For example, I really like the Michael album and listen to it a lot, but I find it disconcerting that I don’t know for sure how much is his vision, and how much is the vision of those who worked on those songs after he died. In “Exclusive: Inside Michael Jackson’s ‘Hollywood'”, Joe provides some really interesting background information about the provenance of “Hollywood Tonight,” and it’s very unsettling, I think, just how much the mood and meaning of that song shifted during final production.

According to Joe’s article, the bridge Michael Jackson wrote for this song is pretty dark:

She doesn’t even have a ticket
She doesn’t even have a way back home
She’s lost and she’s alone
There’s no place for her to go
She is young and she is cold
Just like her father told her so

The take-away image we have of the main character is an idealistic girl following her dreams and running into trouble: “She’s lost and she’s alone.” But the bridge Teddy Riley wrote – the bridge used on the Michael album – is much lighter, more idealistic, and less realistic. She achieves her dreams against all odds, though they may not be as fulfilling she’d imagined they’d be:

She gave up her life to follow her dreams
Left behind everything for the movie scene
Nothing more she could want
She was determined to follow her plan
She wanted Hollywood
She wanted it bad
 
Now  that she got her dream, she became a star
It all looked so good, but only good from afar
Imprisoned in every paparazzi’s camera
Every guy wished they could
Now it’s back to reality for Miss Hollywood

This is very different from what Michael Jackson wrote. As Teddy Riley told Joe, “With the bridge we kind of made her succeed. … [She] completed her mission.”

I have a lot of respect for Teddy Riley. I love the work he did with Michael Jackson on so many great songs and albums in the past. I understand that on the Michael album he was working under very difficult circumstances, and I sincerely believe he was guided by the best possible motives – he was trying to do the best he could to preserve the legacy of a person he genuinely loved and admired. I really don’t want to criticize the work he did on “Hollywood Tonight.” But intentionally or not, he completely reversed the meaning of this song.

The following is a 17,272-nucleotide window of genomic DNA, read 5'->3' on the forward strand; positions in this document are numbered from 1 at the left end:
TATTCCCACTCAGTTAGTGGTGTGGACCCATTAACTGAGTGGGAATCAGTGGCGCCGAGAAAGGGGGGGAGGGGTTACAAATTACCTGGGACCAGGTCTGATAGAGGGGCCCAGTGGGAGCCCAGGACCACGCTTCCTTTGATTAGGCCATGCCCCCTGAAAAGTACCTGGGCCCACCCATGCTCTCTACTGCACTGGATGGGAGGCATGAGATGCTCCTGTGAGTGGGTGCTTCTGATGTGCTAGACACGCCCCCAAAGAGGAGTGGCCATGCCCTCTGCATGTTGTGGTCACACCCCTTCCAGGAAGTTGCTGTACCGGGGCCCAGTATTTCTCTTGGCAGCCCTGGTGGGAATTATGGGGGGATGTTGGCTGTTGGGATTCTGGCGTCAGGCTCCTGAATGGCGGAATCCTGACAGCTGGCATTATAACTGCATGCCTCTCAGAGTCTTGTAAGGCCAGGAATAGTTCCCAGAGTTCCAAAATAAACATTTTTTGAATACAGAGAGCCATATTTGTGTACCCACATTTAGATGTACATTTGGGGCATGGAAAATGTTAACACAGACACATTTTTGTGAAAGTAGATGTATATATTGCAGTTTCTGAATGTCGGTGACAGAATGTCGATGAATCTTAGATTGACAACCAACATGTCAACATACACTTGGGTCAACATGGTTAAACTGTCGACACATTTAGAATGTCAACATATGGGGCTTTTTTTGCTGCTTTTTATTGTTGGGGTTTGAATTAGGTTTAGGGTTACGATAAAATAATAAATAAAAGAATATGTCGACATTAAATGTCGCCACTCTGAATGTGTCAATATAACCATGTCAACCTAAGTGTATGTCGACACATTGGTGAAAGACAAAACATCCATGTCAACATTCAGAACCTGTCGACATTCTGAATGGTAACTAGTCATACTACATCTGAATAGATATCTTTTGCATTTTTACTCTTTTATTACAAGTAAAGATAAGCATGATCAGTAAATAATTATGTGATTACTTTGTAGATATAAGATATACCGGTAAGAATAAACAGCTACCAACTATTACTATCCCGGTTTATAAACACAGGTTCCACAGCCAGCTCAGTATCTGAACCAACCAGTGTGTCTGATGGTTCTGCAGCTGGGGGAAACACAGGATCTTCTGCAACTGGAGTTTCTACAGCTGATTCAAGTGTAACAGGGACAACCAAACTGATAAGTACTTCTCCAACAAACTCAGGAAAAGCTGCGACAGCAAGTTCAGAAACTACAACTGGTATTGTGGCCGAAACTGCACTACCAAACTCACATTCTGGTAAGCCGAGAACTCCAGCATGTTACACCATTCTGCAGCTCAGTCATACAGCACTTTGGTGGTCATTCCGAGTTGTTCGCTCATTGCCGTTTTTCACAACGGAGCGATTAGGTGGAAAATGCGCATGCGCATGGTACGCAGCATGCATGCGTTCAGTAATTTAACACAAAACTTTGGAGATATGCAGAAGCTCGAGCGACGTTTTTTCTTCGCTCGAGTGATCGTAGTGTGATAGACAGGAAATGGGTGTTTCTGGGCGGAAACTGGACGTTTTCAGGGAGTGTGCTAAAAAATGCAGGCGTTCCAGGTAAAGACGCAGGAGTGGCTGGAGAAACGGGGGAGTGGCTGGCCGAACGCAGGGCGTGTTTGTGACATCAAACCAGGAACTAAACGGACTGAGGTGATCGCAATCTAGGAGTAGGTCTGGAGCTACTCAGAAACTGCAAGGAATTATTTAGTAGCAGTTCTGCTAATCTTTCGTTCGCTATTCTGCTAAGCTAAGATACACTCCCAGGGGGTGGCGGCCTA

For example, I keep imagining a talented young dancer, full of dreams and thinking about running off to Hollywood. I think this idealistic young person was probably Michael Jackson’s intended audience for this song. And I think his message to her, especially in that haunting bridge he wrote, is Don’t go. If those are your dreams, then work hard to achieve them, but don’t run away from home expecting to be an overnight success. Don’t give up your safety net. Don’t let your dreams put you at risk – and running off to Hollywood is an enormous risk. Young runaways in Hollywood are much more likely to become prostitutes than movie stars.

But the message of “Hollywood Tonight” as it appears on the Michael album is just the opposite. She left her family and her safety net behind – “She gave up her life to follow her dream” – and it was really hard and a huge risk, but she succeeded – and maybe if you’re willing to take the risk, you can too. Her success is somewhat hollow but still, “she got her dream, she became a star,” and now she’s “Miss Hollywood.”

Joie:  You know, Willa, I agree with you completely on this. I think the demo version of this song is probably much closer to what Michael had in mind. In the demo version, he sings these lyrics in the second verse:

West-bound Greyhound
To Tinseltown, to pursue her movie star dreams
She’s givin’ hot tricks to men, just to get in
She’s taught that that’s not clean
She’s only fifteen

That “she’s only fifteen” line was very important to him; I remember reading somewhere that when he first began writing the song, the focus was to point out that she was a 15-year-old runaway and the pitfalls she could find herself in. In fact, in the album’s liner notes, there is a picture of the Beverly Hills Hotel stationary that Michael used to jot down a quick sketch of the song; it’s written in his handwriting and everything. It reads: